Rails and trails: an idea whose time has come
Can we preserve railroad corridors for railroad use as well as trails?
By Michael Rowe, Boulder Rail Preservation Activist
I confess! I am a rail preservationist! Now, before all you tried-and-true trail folks run for your shotguns, I'd like you to pause and hear me out!
As of March, 1992, there are already some 5,000 miles of rail-trails for which nationwide rail-trail festivities are planned in October. That is a commendable accomplishment, except that it means 5,000 miles of rail have been lost from America's transportation infrastructure.
I doubt there is a single reader who doesn't deplore the proliferation of highways, autos, trucks, and air pollution. Yet, we have discarded 5,000 miles of useable rail corridor and also lost a corresponding opportunity to use clean, energy-efficient forms of transportation to help address our transportation problems.
I would like to suggest a new way to look at endangered rail corridors: the multiple-use concept which insures the preservation of rail corridors while opening them to trail construction, mass transit, and recreational use.
The average rail corridor is 100' wide. The rail system itself utilizes only about a dozen feet in the middle of that corridor. That leaves almost 90' of available right-of-way without use except to grow sunflowers. These corridors, ranging from a few hundred feet to a few hundred miles in length, connect communities and states all over America.
The economic realities of operating a modern railroad say that you must ship one freight car per week per mile of track to make a rail line economically viable. A variety of factors have made many secondary rail lines all over the country less than viable, as shippers have abandoned (often foolishly) rails in favor of trucks.
In the past, railroads tore up the rails and allowed ownership of the right of way to lapse into the hands of adjacent landowners. In some cases rail-trails were born. When this happens, on-line shippers who still rely on rail service suffer and economic development opportunities are lost.
Perhaps more critically, important potential transitways are lost as well. Witness Los Angeles County, which just paid over $450 million for under 150 miles of commercial rail lines for commuter rail service. Just 30 years ago they discarded the last remnants of the world's most fabulous light-rail system, the Pacific Electric, which had operated hundreds of miles of high-speed trolley and interurban lines in Los Angeles. Those rights of way were swallowed up by surrounding development or lost to freeways.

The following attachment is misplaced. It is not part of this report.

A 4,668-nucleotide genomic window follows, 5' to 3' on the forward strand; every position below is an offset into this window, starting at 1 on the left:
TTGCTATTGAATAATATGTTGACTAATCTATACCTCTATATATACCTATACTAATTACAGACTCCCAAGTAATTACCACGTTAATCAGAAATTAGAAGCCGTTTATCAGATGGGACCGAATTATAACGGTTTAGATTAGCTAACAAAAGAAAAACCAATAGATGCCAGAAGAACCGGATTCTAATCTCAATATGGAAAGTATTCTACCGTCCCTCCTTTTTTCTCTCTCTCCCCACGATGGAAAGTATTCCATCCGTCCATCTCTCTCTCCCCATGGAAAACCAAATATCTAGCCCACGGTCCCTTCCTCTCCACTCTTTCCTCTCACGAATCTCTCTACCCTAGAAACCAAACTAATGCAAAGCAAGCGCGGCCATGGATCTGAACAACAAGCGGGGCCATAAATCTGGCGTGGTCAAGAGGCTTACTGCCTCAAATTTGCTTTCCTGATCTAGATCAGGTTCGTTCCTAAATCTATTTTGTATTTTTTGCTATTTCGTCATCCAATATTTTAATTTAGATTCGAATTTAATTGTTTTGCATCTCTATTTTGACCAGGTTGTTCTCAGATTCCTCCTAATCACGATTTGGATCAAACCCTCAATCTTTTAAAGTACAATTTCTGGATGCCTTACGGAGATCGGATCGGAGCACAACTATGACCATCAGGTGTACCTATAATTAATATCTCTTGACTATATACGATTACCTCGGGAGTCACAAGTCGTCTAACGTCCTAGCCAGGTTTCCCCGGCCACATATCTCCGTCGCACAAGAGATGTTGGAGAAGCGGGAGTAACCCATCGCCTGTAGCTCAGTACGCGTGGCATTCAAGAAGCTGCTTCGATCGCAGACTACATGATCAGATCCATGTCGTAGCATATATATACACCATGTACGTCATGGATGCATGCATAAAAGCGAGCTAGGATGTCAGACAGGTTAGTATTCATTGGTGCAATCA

Fortunately, major railroads have come to realize that unprofitable rail lines have an inherent value and have begun to sell such lines with rail intact. Many go to "short line" operators who, unburdened with cumbersome union rules and lacking the high overhead of the major railroads, can turn a profit. Some lines are sold to local economic development agencies and others become part of local public transit systems. All of them represent an untapped opportunity for multiple use, including trail construction.
Forget building trails along a major railroad's principle corridors! Major railroads are generally self-insured and are naturally slightly paranoid about liability implications of a public trail running along their corridors. Not so the short line operators, economic development agencies, and public transportation operations who must use commercial insurance providers. It is relatively easy (and cheap) to add a "rider" to an insurance policy to cover the additional liability exposure that a trail in a rail corridor would present. Of course, the public entity building the trail would have to pay for that coverage. If the corridor is owned/operated by a government entity there is already limited liability exposure.
Freight trains can be run at night when trails are not used if there are concerns about the dangers of mixing freight trains with human and equestrian traffic. If the rail corridor is used for high-speed transit purposes, access can be limited by a combination of fencing and landscaping. But a trail along a heavily-used, fast rail line should still be safer than walking on a sidewalk next to automobiles speeding by dozens of times an hour, much less bicycling in the street.
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Updated March 17, 2007